Most every bank and the majority of private lenders have programs available to their clients designed to keep them in their homes. Again, though, these payment plans are usually only available to debtors who are two payments or less behind. The more behind you are on your payments to the bank; that is, how long you’ve been in default, the less options you have. 

Many Americans are unable to save for their retirement because they are over burdened by debt, the majority of which has been built up over time as a result of high interest credit card debt. No doubt they all work hard for their money (in fact, the majority earn more than enough to live comfortably) yet some cannot qualify for mortgage financing because their debt to income ratio is too high. Unfortunately for most people, much of their hard earned dollars are consumed paying credit card debt that never seems to disappear. This sort of compounding debt can easily spiral out of control and for many hardworking Americans can result in foreclosure of your assets. 

There are many services being promoted which promise complete elimination or drastic reconsolidation of your credit card debts, mortgages, auto loans and even student loans. It’s wise to exercise extreme caution prior to dealing with such agencies and organizations. As with any financial situation, due diligence should be preformed in order to eliminate the possibilities of being taken advantage of. These programs often do more harm than good to their customers and, while they may be able to lower your monthly payments, they will ultimately raise the interest paid to their organization drastically over time. Debt elimination is just one alternative to dealing with the problem of debt.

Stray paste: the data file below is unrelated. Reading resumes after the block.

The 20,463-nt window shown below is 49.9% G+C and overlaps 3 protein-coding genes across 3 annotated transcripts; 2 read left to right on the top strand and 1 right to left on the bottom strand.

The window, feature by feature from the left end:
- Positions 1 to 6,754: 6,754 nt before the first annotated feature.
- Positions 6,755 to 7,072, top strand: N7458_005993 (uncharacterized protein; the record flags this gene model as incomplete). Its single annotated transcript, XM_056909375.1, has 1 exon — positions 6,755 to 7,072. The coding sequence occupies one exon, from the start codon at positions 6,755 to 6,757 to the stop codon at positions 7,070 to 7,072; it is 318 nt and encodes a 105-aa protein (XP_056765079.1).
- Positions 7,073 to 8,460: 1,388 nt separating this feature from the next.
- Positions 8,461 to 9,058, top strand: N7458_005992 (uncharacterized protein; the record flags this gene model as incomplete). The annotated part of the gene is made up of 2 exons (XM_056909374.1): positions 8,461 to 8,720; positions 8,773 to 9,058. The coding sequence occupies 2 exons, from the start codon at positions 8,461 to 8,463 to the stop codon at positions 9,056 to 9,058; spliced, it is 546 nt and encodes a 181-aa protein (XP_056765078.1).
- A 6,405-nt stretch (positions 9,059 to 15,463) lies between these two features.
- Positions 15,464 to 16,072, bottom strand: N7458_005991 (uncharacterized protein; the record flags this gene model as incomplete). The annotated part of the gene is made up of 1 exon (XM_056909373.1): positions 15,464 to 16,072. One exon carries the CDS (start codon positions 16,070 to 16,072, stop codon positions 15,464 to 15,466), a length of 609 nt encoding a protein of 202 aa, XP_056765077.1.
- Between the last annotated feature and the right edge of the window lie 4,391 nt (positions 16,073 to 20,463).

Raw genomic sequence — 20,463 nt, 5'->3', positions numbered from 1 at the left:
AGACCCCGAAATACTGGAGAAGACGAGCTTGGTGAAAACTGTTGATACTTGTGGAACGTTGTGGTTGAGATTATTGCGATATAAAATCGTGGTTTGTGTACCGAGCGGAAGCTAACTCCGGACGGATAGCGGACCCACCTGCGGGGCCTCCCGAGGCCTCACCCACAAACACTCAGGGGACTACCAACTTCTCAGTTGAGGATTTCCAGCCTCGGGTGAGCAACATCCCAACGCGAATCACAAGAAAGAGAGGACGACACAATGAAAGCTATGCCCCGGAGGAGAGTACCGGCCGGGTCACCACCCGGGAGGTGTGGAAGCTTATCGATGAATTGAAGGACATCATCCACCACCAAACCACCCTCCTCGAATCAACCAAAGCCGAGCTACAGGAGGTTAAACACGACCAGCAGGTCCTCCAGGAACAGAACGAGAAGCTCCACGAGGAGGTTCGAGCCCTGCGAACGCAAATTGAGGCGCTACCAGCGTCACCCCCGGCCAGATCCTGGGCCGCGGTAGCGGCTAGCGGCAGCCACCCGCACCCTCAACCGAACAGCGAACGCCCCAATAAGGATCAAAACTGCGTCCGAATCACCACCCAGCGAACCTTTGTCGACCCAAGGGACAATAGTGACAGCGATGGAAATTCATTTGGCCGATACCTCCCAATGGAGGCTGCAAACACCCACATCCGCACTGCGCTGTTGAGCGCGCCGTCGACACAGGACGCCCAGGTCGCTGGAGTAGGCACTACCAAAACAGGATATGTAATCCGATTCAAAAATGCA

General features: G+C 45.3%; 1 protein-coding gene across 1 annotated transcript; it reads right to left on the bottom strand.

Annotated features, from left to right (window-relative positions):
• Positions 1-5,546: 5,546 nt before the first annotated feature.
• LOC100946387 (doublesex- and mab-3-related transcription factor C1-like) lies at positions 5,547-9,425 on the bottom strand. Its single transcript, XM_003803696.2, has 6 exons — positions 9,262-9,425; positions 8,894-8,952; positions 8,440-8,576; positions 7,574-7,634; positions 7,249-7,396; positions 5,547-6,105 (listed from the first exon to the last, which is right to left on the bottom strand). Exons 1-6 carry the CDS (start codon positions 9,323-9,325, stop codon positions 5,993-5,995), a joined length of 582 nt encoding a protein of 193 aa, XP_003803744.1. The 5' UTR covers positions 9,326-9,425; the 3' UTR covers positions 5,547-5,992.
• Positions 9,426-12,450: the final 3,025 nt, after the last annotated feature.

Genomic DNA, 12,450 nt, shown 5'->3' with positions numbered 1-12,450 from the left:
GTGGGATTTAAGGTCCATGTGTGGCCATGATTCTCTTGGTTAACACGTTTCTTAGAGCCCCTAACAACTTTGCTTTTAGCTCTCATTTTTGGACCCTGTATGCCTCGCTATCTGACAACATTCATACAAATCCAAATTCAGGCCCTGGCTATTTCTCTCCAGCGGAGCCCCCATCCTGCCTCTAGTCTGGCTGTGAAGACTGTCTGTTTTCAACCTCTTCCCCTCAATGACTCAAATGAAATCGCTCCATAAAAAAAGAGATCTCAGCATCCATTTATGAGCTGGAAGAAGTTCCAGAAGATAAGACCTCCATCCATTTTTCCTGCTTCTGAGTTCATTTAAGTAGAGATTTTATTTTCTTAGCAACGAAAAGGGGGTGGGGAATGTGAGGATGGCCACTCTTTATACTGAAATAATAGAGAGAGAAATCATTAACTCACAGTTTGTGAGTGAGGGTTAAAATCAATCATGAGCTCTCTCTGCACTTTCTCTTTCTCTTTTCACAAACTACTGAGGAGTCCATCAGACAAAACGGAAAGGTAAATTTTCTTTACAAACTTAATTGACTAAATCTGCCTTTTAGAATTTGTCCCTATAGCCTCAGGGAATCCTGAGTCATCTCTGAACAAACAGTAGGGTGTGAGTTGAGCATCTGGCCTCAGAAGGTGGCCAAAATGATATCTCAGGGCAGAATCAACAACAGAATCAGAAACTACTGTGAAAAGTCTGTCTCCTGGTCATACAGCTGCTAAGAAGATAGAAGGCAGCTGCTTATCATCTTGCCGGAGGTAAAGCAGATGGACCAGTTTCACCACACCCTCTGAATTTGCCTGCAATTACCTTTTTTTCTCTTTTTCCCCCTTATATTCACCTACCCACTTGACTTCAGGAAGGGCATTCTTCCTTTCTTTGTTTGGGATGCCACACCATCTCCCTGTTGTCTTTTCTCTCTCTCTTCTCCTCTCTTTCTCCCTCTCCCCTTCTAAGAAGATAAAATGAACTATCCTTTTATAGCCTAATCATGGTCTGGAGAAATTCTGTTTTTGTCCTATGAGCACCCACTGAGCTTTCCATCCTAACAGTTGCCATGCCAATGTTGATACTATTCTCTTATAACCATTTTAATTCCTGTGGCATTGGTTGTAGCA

Instead of engaging in a confrontational mortgage elimination program, many organizations offer services that may well work more efficiently with your bank to help you eliminate mortgage payments by paying off the mortgage using funds generated from a new promissory note. Though it helps in the process, you may not even need a mortgage to participate in such programs. They can be used to pay-off auto loans, student loans, medical bills, credit card debts, unsecured loans, and any other kind of debt, secured or otherwise, imaginable.